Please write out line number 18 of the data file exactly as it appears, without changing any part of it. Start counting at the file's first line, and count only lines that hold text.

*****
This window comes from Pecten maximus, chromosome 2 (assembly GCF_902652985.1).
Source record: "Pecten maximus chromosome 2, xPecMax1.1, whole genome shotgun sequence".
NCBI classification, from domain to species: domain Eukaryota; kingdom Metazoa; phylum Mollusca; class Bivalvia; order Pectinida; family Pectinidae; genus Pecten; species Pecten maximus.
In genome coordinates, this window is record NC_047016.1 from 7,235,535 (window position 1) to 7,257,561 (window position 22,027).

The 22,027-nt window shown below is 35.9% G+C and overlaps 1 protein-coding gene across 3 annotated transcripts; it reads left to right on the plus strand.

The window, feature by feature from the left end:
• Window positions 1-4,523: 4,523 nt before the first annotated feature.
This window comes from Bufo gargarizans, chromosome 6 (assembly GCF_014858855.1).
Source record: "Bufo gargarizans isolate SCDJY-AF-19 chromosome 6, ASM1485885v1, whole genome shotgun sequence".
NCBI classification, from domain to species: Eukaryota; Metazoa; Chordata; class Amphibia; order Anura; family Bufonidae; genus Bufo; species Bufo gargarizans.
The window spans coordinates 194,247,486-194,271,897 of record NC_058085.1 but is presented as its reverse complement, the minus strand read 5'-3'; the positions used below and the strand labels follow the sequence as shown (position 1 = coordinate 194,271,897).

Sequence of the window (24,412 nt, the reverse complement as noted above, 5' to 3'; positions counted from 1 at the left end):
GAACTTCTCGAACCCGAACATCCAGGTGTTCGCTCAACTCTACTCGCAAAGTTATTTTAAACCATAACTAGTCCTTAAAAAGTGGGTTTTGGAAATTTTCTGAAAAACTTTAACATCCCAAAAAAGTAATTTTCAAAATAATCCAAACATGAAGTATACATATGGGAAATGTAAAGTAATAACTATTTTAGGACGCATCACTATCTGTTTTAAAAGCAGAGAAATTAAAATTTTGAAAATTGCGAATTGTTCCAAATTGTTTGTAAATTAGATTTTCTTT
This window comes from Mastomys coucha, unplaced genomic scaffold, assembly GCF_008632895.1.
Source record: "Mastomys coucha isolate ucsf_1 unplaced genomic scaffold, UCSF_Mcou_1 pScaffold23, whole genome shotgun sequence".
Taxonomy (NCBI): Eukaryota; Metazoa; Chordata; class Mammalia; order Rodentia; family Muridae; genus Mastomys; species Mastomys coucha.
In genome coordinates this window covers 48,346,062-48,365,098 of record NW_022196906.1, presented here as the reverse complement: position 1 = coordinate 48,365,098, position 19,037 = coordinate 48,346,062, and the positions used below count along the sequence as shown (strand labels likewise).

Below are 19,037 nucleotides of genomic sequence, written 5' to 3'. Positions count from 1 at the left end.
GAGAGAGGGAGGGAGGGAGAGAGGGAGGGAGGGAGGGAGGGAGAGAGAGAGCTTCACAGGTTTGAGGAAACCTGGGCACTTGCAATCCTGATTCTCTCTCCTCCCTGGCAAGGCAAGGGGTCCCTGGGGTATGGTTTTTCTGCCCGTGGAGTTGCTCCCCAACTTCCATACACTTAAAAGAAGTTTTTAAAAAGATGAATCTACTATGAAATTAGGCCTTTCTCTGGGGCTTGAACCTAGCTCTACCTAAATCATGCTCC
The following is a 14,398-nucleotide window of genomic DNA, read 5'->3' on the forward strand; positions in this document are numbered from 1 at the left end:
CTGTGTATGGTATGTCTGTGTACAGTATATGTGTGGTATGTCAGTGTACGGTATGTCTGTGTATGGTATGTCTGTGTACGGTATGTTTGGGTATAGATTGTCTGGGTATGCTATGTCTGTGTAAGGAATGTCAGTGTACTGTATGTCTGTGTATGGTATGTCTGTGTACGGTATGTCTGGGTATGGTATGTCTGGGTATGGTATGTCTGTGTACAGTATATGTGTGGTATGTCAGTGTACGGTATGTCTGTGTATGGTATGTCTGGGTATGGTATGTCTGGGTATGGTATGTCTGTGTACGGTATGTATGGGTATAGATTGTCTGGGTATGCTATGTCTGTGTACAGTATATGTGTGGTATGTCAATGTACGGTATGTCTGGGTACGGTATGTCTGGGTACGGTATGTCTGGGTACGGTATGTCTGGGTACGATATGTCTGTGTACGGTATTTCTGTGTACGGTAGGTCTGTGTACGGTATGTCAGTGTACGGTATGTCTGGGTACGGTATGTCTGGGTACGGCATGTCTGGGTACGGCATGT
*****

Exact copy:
Below are 19,037 nucleotides of genomic sequence, written 5' to 3'. Positions count from 1 at the left end.